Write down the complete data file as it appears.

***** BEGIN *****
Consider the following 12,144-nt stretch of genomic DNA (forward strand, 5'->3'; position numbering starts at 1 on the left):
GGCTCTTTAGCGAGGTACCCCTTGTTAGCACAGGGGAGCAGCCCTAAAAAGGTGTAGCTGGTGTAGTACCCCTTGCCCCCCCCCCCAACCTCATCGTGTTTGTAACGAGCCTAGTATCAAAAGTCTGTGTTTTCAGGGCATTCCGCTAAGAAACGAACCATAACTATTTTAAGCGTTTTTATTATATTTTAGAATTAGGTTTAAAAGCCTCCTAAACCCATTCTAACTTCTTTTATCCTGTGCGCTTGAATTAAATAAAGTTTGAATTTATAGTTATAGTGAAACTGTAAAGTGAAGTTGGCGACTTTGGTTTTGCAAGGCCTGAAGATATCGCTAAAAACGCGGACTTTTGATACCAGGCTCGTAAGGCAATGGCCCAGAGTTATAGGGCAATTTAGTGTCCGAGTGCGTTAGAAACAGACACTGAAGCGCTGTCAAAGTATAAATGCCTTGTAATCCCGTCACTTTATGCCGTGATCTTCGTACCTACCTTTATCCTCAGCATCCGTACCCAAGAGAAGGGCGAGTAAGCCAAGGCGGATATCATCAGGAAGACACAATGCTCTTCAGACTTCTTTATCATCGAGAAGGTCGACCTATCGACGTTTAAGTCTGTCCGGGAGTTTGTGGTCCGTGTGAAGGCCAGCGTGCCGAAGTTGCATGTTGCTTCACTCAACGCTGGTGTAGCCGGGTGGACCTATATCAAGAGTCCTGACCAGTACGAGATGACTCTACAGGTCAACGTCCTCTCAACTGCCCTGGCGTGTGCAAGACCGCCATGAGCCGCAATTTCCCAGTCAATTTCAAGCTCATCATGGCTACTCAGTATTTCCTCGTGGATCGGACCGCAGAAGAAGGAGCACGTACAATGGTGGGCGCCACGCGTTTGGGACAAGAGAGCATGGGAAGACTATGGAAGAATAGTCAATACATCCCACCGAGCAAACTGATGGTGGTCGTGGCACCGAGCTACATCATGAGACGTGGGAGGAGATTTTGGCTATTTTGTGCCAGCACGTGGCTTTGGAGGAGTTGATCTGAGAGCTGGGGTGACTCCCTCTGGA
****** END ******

Consider the following 12,144-nt stretch of genomic DNA (forward strand, 5'->3'; position numbering starts at 1 on the left):
GGCTCTTTAGCGAGGTACCCCTTGTTAGCACAGGGGAGCAGCCCTAAAAAGGTGTAGCTGGTGTAGTACCCCTTGCCCCCCCCCCCAACCTCATCGTGTTTGTAACGAGCCTAGTATCAAAAGTCTGTGTTTTCAGGGCATTCCGCTAAGAAACGAACCATAACTATTTTAAGCGTTTTTATTATATTTTAGAATTAGGTTTAAAAGCCTCCTAAACCCATTCTAACTTCTTTTATCCTGTGCGCTTGAATTAAATAAAGTTTGAATTTATAGTTATAGTGAAACTGTAAAGTGAAGTTGGCGACTTTGGTTTTGCAAGGCCTGAAGATATCGCTAAAAACGCGGACTTTTGATACCAGGCTCGTAAGGCAATGGCCCAGAGTTATAGGGCAATTTAGTGTCCGAGTGCGTTAGAAACAGACACTGAAGCGCTGTCAAAGTATAAATGCCTTGTAATCCCGTCACTTTATGCCGTGATCTTCGTACCTACCTTTATCCTCAGCATCCGTACCCAAGAGAAGGGCGAGTAAGCCAAGGCGGATATCATCAGGAAGACACAATGCTCTTCAGACTTCTTTATCATCGAGAAGGTCGACCTATCGACGTTTAAGTCTGTCCGGGAGTTTGTGGTCCGTGTGAAGGCCAGCGTGCCGAAGTTGCATGTTGCTTCACTCAACGCTGGTGTAGCCGGGTGGACCTATATCAAGAGTCCTGACCAGTACGAGATGACTCTACAGGTCAACGTCCTCTCAACTGCCCTGGCGTGTGCAAGACCGCCATGAGCCGCAATTTCCCAGTCAATTTCAAGCTCATCATGGCTACTCAGTATTTCCTCGTGGATCGGACCGCAGAAGAAGGAGCACGTACAATGGTGGGCGCCACGCGTTTGGGACAAGAGAGCATGGGAAGACTATGGAAGAATAGTCAATACATCCCACCGAGCAAACTGATGGTGGTCGTGGCACCGAGCTACATCATGAGACGTGGGAGGAGATTTTGGCTATTTTGTGCCAGCACGTGGCTTTGGAGGAGTTGATCTGAGAGCTGGGGTGACTCCCTCTGGA